6. Despite the fact that Fox's microspheres have no fully functional membrane with sodium pumps and specific ion channels, they generate action potentials similar to that by nerve cells and in addition have ion channels which open and close spontaneously. This ability of the microspheres contradicts to the generally accepted ideas about the mechanism of generation of biological electrical potentials.
7. Hodgkin-Huxley model of action potentials is similarly well-compatible with both the nerve cell and Fox’s microsphere.
8. Biophase as the main subject of protophysiology. In the past they considered the living cell as a non-membrane phase compartment with different physical properties in comparison to the surrounding medium, and this physical difference plays a key role in cell function. According to a new take on an old phase, non-membrane phase compartments play an important role in the functioning of the cell nucleus, nuclear envelope and then of cytoplasm. Somebody sees the compartments even as temporary organelles. According to available data, the phase compartments can play a key role in cell signaling. In this historical context, studies in recent years dedicated to non-membrane phase compartments in the living cells sound sensational.
9. It is essentially a Protocell World which weaves known RNA World, DNA World and Protein World into unity.
10. In the view of non-membrane phase approach, the usage of liposomes and other membrane (non-biophase) cell models to solve the issue of the origin of life is a deadlock way of the investigation.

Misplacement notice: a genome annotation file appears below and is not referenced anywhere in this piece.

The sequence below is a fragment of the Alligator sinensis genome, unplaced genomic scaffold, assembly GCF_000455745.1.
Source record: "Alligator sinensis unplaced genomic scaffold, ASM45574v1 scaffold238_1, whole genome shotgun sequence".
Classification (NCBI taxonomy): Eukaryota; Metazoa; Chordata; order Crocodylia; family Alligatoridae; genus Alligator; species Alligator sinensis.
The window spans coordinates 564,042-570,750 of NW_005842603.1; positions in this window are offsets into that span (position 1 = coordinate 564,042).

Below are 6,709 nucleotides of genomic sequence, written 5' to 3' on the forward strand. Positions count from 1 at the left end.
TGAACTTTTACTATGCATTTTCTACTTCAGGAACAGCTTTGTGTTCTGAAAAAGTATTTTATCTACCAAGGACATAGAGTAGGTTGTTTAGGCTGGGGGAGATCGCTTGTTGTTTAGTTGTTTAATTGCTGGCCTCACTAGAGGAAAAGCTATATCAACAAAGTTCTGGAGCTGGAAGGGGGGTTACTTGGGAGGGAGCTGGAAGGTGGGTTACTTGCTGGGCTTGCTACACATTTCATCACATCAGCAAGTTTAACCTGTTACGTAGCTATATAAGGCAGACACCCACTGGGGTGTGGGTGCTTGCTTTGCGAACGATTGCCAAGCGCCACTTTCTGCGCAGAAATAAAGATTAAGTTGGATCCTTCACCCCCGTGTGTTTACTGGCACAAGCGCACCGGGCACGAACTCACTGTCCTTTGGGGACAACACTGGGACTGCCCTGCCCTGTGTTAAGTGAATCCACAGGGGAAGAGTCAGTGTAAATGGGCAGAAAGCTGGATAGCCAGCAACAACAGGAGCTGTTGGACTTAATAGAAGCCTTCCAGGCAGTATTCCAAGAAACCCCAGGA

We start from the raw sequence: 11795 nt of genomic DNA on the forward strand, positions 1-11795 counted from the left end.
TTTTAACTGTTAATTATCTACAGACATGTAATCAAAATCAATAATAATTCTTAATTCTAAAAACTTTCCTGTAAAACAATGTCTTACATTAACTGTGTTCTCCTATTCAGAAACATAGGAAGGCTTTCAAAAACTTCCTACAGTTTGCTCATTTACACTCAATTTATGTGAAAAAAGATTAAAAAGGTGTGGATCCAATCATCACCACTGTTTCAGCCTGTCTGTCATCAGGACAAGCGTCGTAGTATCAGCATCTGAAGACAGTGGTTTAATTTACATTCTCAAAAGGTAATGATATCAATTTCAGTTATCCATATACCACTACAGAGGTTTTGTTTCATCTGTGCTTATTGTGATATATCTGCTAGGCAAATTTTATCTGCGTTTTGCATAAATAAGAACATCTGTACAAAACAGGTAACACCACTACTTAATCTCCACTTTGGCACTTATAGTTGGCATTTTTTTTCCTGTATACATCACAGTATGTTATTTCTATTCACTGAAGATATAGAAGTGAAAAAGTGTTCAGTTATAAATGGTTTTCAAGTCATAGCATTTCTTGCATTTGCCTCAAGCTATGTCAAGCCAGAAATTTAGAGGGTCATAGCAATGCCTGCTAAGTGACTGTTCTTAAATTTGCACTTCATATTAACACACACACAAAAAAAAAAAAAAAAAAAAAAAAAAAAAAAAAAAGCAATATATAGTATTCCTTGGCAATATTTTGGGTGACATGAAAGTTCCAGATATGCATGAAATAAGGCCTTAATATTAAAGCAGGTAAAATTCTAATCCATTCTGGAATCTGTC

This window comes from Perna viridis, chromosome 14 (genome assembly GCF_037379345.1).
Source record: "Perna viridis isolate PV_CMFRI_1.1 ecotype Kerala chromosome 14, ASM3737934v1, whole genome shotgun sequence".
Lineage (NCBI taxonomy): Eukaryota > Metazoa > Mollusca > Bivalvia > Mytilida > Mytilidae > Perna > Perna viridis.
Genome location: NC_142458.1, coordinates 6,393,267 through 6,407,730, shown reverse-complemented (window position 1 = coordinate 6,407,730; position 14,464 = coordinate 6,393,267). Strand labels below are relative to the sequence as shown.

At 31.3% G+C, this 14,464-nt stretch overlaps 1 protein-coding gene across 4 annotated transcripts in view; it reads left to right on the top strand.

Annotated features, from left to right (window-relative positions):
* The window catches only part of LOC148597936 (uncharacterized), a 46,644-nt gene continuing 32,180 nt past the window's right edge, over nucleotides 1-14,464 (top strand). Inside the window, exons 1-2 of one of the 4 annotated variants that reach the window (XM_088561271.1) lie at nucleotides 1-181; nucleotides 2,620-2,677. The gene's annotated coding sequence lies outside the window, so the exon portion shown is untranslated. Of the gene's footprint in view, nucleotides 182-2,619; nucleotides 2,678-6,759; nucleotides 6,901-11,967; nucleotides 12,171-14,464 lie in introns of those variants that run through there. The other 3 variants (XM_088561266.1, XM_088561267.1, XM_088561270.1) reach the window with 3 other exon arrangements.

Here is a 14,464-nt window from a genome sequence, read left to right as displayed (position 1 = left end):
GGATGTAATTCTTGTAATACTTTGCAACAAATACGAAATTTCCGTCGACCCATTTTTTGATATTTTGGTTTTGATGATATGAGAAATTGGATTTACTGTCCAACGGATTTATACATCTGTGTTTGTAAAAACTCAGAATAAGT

« Last Edit: 13/01/2016 16:40:45 by Vladimir Matveev »


 

Offline Space Flow

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Re: The great basic question of science on origin of life
« Reply #1 on: 13/01/2016 07:17:13 »
Congratulations on the publication acceptance.
I assume you have applied for a decent grant to further this as a protophysiology research project?
 

Offline Vladimir Matveev

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Re: The great basic question of science on origin of life
« Reply #2 on: 13/01/2016 16:42:11 »
I assume you have applied for a decent grant to further this as a protophysiology research project?

Not in my Institute...
 

Offline Space Flow

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Re: The great basic question of science on origin of life
« Reply #3 on: 13/01/2016 22:28:22 »
I assume you have applied for a decent grant to further this as a protophysiology research project?

Not in my Institute...
Why not?
I notice that this although published, is not published in Russia. I assume you first tried that and got rejections.
If such is indeed the case, what do you see as your next step?
 

Offline Vladimir Matveev

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Re: The great basic question of science on origin of life
« Reply #4 on: 14/01/2016 04:51:08 »
Quote
I notice that this although published, is not published in Russia. I assume you first tried that and got rejections.
If such is indeed the case, what do you see as your next step?
The first attempt was the journal "Origins of Life and Evolution of Biospheres". They rejected the manuscript with the speed of a bullet. My only hope is to interest professionals obsessed by lipid membranes.
 

Offline Space Flow

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Re: The great basic question of science on origin of life
« Reply #5 on: 14/01/2016 05:57:36 »
I see.
So your just going for maximum exposure.